Do you make these mistakes in business communication?

  • Posted on: 15 April 2016
  • By: The BizWrite Team

Watch your words to communicate effectively 


Verbosity is the tendency to use more words or grander words than necessary to convey an idea. This can be a demon for some writers because your writing voice is often an extension of the way you speak.

If you use a lot of unnecessary words when you talk, are not confident in your writing or fear that readers won't understand your message, you may develop a tendency to include extra, empty, or redundant words.

The four most common types of verbosity are wordiness, tautology, pleonasms, and the use of empty words or phrases. Of the four, wordiness is often the hardest to spot.

Whereas verbosity in its purest form may involve the overuse of adjectives or the inclusion of grandiose words to pad out a piece or make it sound more erudite or important than it really is, wordiness is simply using more words than needed to express an idea, image, or action.

Here is an exaggerated example of verbosity:

She reached the fingers of her hand that was on her left side out to stroke the fur of the cat, which opened its mouth to say, "Meow," and it stretched out the claws on its paws and kneaded the cushions made of velvet that covered the sofa that sat in the living room.

Repeating it over again

Another form of verbosity or tautology occurs when the same idea is repeated in different ways in one sentence. For instance, if you say "2am in the morning," you have created a tautology because "am" and "in the morning" mean the same thing.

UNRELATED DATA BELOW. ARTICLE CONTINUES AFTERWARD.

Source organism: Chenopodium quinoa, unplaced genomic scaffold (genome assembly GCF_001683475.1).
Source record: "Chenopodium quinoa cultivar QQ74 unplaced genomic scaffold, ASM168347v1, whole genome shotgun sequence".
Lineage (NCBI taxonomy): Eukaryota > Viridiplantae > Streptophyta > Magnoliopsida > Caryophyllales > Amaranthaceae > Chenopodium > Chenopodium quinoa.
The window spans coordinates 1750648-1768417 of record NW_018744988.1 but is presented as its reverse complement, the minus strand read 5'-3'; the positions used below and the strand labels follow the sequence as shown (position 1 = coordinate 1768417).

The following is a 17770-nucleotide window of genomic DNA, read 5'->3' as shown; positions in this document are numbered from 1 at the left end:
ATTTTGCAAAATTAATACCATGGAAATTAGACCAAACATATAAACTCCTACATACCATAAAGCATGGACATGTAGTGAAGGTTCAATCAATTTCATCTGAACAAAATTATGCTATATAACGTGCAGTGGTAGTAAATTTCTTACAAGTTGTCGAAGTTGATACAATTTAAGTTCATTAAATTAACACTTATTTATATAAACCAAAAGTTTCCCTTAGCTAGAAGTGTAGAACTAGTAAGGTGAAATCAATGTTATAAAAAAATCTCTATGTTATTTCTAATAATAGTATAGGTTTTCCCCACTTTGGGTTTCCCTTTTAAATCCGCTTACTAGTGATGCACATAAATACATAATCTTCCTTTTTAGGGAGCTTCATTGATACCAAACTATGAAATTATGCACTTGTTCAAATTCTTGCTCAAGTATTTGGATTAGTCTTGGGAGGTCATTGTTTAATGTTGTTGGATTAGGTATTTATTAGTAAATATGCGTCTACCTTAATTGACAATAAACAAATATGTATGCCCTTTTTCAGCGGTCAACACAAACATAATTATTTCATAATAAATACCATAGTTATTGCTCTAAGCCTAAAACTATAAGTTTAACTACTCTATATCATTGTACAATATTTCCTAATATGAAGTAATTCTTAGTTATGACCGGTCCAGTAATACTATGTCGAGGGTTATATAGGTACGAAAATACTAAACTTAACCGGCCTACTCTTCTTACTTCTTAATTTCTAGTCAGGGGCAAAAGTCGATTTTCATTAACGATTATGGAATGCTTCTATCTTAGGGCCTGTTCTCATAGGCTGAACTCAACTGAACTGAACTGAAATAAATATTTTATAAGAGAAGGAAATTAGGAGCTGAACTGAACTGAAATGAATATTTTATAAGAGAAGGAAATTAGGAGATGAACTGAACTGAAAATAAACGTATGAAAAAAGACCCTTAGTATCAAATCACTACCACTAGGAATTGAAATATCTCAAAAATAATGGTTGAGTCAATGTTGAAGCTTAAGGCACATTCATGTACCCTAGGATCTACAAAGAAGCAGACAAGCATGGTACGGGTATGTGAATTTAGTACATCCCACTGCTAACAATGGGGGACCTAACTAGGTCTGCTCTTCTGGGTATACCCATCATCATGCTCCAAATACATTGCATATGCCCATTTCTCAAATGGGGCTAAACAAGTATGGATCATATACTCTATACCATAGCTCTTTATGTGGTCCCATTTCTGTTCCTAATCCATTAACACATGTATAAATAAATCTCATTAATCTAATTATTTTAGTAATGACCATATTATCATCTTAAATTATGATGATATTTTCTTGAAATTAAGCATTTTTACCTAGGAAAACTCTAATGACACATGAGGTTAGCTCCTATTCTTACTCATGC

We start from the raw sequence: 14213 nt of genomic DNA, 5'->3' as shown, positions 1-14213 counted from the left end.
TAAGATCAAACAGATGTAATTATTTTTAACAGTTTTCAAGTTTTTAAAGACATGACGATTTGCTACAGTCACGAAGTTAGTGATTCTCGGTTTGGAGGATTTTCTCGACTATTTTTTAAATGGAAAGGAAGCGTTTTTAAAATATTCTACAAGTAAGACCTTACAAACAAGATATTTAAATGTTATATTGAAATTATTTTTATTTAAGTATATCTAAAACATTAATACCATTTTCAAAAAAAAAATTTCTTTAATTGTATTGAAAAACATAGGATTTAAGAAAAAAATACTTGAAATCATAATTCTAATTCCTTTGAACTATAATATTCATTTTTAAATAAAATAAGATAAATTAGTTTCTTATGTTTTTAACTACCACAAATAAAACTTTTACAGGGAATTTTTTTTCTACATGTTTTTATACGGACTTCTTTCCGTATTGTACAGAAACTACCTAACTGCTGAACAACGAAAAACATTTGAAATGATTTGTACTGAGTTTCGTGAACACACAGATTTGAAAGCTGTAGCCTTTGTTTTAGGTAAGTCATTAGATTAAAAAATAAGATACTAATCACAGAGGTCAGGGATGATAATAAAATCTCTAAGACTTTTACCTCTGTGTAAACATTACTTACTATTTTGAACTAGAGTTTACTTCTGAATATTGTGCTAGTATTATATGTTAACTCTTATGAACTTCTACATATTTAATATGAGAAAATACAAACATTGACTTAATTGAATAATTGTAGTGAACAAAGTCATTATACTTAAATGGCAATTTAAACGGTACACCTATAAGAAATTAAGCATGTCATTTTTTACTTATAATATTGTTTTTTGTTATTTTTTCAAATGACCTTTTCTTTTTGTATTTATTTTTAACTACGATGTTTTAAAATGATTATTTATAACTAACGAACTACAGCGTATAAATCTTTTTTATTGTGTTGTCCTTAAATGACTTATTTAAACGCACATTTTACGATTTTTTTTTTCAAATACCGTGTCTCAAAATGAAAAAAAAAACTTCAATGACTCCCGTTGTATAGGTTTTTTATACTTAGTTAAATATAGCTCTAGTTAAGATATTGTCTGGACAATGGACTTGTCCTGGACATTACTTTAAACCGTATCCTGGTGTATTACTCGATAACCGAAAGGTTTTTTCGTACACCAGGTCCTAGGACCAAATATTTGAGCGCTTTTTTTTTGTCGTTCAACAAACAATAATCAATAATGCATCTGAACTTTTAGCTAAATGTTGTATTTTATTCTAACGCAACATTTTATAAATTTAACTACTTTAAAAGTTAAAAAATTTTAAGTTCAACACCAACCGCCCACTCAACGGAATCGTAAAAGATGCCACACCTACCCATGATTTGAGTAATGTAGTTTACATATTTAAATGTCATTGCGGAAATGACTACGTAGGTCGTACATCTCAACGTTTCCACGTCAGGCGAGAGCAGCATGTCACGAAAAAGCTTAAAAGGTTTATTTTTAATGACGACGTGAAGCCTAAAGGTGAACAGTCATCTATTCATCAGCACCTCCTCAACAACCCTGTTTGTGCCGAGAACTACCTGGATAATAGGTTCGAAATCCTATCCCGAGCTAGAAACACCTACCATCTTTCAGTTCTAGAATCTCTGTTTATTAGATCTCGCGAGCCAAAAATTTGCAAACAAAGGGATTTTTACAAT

Here’s another example:

"The citizens paid an annual tax every year."

Since both "annual" and "every year" mean the same thing, they are redundant. To correct this redundancy, you need to choose either "annual" or "every year," and delete the phrase you did not select.

Pleonasms – Reversing your proposal backwards

Pleonasms occur when a writer expands on a clear idea by adding already understood details or presents a long, involved phrase to impart something that can be said in one or two words. Pleonasms usually result because a writer lacks confidence and tries to make a clear meaning even clearer by a redundant explanation.


"The ball was red in colour and round in shape,"

This sentence contains two pleonasms. "red in color" and "round in shape." Readers beyond the kindergarten level know that red is a color and round is a shape, so you don't need to include such clarifications in your sentences.

"The ball was red and round” or “The round ball was red."

Another form of pleonasm is the use of a phrase when a single word or two will do.

Phrases like "due to the fact that" and "at the present time" are pleonasms. "Due to the fact that" can simply be expressed as "because" and instead of "at the present time," you can just say "now."

Many times, writers use pleonasms because they use them when they speak. Learn to recognise pleonasms in your speech and you will find it easier to eliminate them in your writing.

Another type of verbosity that many writers overlook is the tendency to use empty words or phrases, especially at the beginnings of their sentences. Empty words and phrases include passages like "well," "okay," "let's say," "nonetheless," "as I said earlier," "needless to say," or "in conclusion."

If you or you employees make these mistaks in your business communications, then you need the BizWrite professional business writing course... For more information on this course, simply email us at

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